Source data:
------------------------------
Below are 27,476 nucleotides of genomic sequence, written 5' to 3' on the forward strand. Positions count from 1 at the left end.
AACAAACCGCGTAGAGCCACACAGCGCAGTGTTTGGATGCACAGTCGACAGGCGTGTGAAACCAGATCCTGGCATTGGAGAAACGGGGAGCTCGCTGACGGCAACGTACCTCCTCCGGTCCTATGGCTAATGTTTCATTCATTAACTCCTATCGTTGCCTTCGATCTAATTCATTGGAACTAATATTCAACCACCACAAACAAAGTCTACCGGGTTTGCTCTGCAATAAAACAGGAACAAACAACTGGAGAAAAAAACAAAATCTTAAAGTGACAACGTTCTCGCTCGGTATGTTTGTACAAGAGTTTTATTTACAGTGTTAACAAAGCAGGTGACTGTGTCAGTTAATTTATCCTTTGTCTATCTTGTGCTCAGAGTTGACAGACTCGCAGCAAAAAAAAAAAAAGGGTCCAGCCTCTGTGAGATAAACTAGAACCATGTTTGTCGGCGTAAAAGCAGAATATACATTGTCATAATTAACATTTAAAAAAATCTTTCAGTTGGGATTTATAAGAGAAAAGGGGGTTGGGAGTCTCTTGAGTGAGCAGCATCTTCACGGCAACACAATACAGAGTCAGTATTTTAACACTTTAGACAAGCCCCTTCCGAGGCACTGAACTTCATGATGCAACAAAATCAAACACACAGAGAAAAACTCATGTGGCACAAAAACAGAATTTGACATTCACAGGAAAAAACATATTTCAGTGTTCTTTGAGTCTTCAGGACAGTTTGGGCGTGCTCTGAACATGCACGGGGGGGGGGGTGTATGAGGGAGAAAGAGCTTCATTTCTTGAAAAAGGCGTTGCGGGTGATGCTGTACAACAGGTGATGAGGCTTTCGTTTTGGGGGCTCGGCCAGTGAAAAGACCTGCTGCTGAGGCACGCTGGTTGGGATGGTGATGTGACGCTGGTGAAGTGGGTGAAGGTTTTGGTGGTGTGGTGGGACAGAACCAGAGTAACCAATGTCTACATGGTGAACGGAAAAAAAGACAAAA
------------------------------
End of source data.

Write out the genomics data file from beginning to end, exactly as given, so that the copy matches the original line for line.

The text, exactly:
Below are 27,476 nucleotides of genomic sequence, written 5' to 3' on the forward strand. Positions count from 1 at the left end.
AACAAACCGCGTAGAGCCACACAGCGCAGTGTTTGGATGCACAGTCGACAGGCGTGTGAAACCAGATCCTGGCATTGGAGAAACGGGGAGCTCGCTGACGGCAACGTACCTCCTCCGGTCCTATGGCTAATGTTTCATTCATTAACTCCTATCGTTGCCTTCGATCTAATTCATTGGAACTAATATTCAACCACCACAAACAAAGTCTACCGGGTTTGCTCTGCAATAAAACAGGAACAAACAACTGGAGAAAAAAACAAAATCTTAAAGTGACAACGTTCTCGCTCGGTATGTTTGTACAAGAGTTTTATTTACAGTGTTAACAAAGCAGGTGACTGTGTCAGTTAATTTATCCTTTGTCTATCTTGTGCTCAGAGTTGACAGACTCGCAGCAAAAAAAAAAAAAGGGTCCAGCCTCTGTGAGATAAACTAGAACCATGTTTGTCGGCGTAAAAGCAGAATATACATTGTCATAATTAACATTTAAAAAAATCTTTCAGTTGGGATTTATAAGAGAAAAGGGGGTTGGGAGTCTCTTGAGTGAGCAGCATCTTCACGGCAACACAATACAGAGTCAGTATTTTAACACTTTAGACAAGCCCCTTCCGAGGCACTGAACTTCATGATGCAACAAAATCAAACACACAGAGAAAAACTCATGTGGCACAAAAACAGAATTTGACATTCACAGGAAAAAACATATTTCAGTGTTCTTTGAGTCTTCAGGACAGTTTGGGCGTGCTCTGAACATGCACGGGGGGGGGGGTGTATGAGGGAGAAAGAGCTTCATTTCTTGAAAAAGGCGTTGCGGGTGATGCTGTACAACAGGTGATGAGGCTTTCGTTTTGGGGGCTCGGCCAGTGAAAAGACCTGCTGCTGAGGCACGCTGGTTGGGATGGTGATGTGACGCTGGTGAAGTGGGTGAAGGTTTTGGTGGTGTGGTGGGACAGAACCAGAGTAACCAATGTCTACATGGTGAACGGAAAAAAAGACAAAA